by Mat Garcia / KENS 5
October 29, 2012
It was an incredible display Sunday morning as hundreds of cyclists hit the road for one cause in northwest San Antonio.
You’d think they were riding to raise awareness about the growing sport, but actually they were riding 20 miles for one woman: a triathlete whose horrific accident has become a symbol for change.
“I had a lot of things going for me. Now, I have to take a step back. Why? That’s not fair!” said Monica Caban.
Caban spoke exclusively with KENS 5 about her accident two Saturday’s ago.
She told us from her hospital bed that the crash left her paralyzed from the waist down.
“He was very blunt and said, ‘Monica, after looking at your x-ray, I’m going to go high on this and say you have less than one percent of ever walking again,'” Caban recalled.
What’s so devastating about this story is that at 39 years old, Caban was in the best shape of her life. She finished the Florida Ironman last year.
On October 20, the mother of two was riding on the I-10 access road near Fair Oaks Parkway, training with a friend for the Arizona Ironman to be held in November.
When a truck hit her from behind, it crushed her bike and threw her 30 feet, severing her spine.
“Literally, she and I were talking and the next thing you know I hear a huge crash,” said Caban.
Now, as Caban recovers at University Hospital, the biking community has rallied behind her.
They’re supporting her with prayer, food and calls for change.
On the same day of her crash, we just so happened to be shooting a group of 50 riders getting their take on bike safety in San Antonio.
Don Losole is the ride lead for the bicycle club at Life Time Fitness.
“It’s scary when you ride out here. They really don’t care about us as cyclists. They really look at us as a nuisance on the road,” said Losole.
San Antonio cyclist Heather Trevino said, “I’ve had people yell and scream at us to see if we would fall. It was not fun — and it’s scary.”
Here are the facts.
Since 2009, there have been 10 bicycle fatalities with cars in metro San Antonio.
Five of those accidents happened in 2012, including one on West Avenue near Churchill High School. That accident killed 55-year-old Devan Smith a month ago.
What’s being done to make biking safer?
The San Antonio-Bexar County Metropolitan Planning Organization said the culture is changing, but not fast enough.
“Is it totally safe to ride a bicycle anywhere, anytime in San Antonio? Of course not,” said Scott Ericksen, public involvement coordinator for the MPO, “Is it getting better? Yes it is.”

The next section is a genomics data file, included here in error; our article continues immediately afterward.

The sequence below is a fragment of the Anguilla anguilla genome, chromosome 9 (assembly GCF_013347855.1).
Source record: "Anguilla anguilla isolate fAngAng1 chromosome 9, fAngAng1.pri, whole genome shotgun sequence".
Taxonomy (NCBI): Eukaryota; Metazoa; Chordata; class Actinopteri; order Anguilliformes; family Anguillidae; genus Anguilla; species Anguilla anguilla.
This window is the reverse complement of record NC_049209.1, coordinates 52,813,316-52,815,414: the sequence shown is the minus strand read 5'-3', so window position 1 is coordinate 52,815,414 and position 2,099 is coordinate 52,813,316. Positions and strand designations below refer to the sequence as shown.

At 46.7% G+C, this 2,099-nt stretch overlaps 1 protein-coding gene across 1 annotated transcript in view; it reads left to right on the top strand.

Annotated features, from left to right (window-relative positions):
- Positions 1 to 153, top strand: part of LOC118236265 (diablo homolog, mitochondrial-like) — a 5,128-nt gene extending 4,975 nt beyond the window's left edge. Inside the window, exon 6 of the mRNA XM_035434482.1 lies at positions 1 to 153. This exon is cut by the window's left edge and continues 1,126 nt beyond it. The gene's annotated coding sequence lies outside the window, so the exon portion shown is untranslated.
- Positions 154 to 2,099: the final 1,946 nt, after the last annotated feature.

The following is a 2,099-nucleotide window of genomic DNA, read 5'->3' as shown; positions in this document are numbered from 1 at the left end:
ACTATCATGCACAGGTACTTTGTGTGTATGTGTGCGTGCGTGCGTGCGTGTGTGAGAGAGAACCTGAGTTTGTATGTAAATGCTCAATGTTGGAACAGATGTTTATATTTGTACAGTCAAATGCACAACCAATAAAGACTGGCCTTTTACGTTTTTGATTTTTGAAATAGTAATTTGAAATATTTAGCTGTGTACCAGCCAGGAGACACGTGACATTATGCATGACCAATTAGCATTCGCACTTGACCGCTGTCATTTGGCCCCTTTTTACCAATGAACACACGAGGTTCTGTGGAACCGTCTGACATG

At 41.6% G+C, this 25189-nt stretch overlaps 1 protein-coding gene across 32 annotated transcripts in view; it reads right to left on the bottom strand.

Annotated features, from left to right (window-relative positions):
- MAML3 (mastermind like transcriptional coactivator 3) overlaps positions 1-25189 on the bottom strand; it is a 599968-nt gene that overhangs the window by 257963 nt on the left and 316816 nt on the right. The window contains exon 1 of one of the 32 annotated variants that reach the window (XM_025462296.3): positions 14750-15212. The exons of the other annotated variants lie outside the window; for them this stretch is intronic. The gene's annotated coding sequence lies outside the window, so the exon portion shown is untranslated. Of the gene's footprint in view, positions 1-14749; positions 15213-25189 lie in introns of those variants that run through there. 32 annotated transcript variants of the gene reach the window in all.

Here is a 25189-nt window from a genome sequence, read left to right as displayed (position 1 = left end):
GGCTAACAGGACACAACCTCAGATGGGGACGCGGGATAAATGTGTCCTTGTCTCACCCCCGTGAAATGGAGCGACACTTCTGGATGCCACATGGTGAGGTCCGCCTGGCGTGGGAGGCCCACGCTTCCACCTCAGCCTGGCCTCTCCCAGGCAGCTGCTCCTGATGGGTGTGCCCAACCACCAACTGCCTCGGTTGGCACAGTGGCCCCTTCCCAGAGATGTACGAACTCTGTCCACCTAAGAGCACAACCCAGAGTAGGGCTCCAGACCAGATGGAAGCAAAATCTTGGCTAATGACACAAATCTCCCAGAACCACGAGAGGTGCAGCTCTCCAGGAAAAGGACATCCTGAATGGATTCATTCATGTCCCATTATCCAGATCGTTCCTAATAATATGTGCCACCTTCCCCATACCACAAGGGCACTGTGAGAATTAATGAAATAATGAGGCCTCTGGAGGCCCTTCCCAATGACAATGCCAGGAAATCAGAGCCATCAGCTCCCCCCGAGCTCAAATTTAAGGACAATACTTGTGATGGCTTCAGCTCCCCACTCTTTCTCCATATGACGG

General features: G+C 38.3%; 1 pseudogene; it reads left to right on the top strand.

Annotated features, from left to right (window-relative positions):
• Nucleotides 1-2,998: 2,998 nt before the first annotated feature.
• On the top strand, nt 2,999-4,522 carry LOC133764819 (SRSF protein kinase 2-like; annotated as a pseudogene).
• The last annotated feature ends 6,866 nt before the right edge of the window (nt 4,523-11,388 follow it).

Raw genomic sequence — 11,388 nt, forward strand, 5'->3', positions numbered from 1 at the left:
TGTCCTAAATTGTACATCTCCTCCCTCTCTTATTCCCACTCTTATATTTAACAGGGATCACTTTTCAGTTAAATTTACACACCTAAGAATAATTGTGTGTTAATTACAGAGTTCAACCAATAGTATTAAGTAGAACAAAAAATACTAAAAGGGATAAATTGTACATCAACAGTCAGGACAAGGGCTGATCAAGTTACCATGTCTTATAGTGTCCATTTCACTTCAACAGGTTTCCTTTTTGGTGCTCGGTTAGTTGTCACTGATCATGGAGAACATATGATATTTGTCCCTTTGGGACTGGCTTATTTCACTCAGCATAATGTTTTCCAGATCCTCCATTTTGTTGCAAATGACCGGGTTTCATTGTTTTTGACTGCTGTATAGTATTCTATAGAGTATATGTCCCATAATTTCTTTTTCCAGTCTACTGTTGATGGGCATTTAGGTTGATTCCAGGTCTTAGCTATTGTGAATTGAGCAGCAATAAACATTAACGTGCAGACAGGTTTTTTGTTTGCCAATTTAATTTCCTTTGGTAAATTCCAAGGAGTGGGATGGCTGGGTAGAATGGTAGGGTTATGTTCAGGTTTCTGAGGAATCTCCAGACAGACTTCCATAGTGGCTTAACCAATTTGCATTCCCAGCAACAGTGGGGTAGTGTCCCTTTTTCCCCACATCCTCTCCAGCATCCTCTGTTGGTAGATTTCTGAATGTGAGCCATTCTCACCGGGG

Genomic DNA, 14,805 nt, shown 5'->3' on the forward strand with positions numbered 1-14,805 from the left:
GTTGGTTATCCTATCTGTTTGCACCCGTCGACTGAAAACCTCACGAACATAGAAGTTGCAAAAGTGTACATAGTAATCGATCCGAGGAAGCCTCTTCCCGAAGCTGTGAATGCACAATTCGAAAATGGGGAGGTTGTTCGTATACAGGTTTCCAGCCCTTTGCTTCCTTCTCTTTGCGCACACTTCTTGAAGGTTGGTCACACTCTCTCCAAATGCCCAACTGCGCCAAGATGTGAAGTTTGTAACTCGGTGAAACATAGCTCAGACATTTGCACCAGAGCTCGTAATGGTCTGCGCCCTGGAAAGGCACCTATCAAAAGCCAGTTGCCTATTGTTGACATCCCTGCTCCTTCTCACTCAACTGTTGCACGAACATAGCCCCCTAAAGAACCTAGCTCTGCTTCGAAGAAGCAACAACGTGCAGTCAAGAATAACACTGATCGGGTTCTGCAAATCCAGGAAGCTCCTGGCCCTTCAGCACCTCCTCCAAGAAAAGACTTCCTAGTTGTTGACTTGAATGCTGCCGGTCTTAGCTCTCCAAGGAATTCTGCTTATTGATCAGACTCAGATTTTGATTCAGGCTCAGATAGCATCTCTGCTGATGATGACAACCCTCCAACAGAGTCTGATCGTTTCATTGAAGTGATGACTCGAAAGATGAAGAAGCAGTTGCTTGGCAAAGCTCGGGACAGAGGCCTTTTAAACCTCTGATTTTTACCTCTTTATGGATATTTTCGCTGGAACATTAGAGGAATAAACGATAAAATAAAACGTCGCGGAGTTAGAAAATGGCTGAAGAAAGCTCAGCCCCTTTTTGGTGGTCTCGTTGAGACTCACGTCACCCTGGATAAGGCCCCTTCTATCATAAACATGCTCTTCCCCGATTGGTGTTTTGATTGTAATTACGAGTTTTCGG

Currently the MPO holds public meetings to educate cyclists and drivers about the rules of the road.
They say biking in San Antonio is exploding, and they’re sharing the 2011 master biking plan calling for many more miles of biking lanes and trails.
Right now there are about 342 miles of these bike features.
It’s estimated that over the last 30 days more than 300,000 people in Bexar County have ridden a bike.
The MPO is also talking about the recently-passed ordinance requiring motorists to give cyclists a three-foot buffer when passing on a single lane of traffic.
Commercial vehicles must provide six feet when passing a cyclist.
A violation of the ordinance is a $200 fine.
Unfortunately, we’ve uncovered, that in nearly three years since it was adopted in 2010 the law has only been enforced six times.
There have been no violations this year.
That’s shocking, when you consider the 10 fatal bicycle accidents involving cars in nearly the same time frame.
SAPD’s Officer Matthew Porter said, “A lot of times these infractions have to happen in front of the officer. If the officer doesn’t physically see the violation take place, he’s unable to cite that driver for that violation.”
San Antonio’s mayor says more needs to be done to keep cyclists safe.
“What we’ve seen lately, the deaths that we’ve seen — that’s unacceptable,” said Mayor Julian Castro. “We can be better than that! We’re committed as a city to be better than that!”
In Caban’s case the driver was never cited.
She says she’s not mad, but determined….determined to see change, determined to walk again.
Before we left the hospital there was a sign of hope. Caban showed us she could slightly move her left foot.
Caban says she will walk again and hopes to one day compete in another triathlon.
She just recently lost her job and has no insurance.
So the cycling community has come together. They’re helping her family with food, and raising money to cover her medical expenses.
She says she grateful for the incredible support.
If you’d like to help Monica Caban, visit any Broadway Bank location and ask for the Monica Caban Benefit Fund.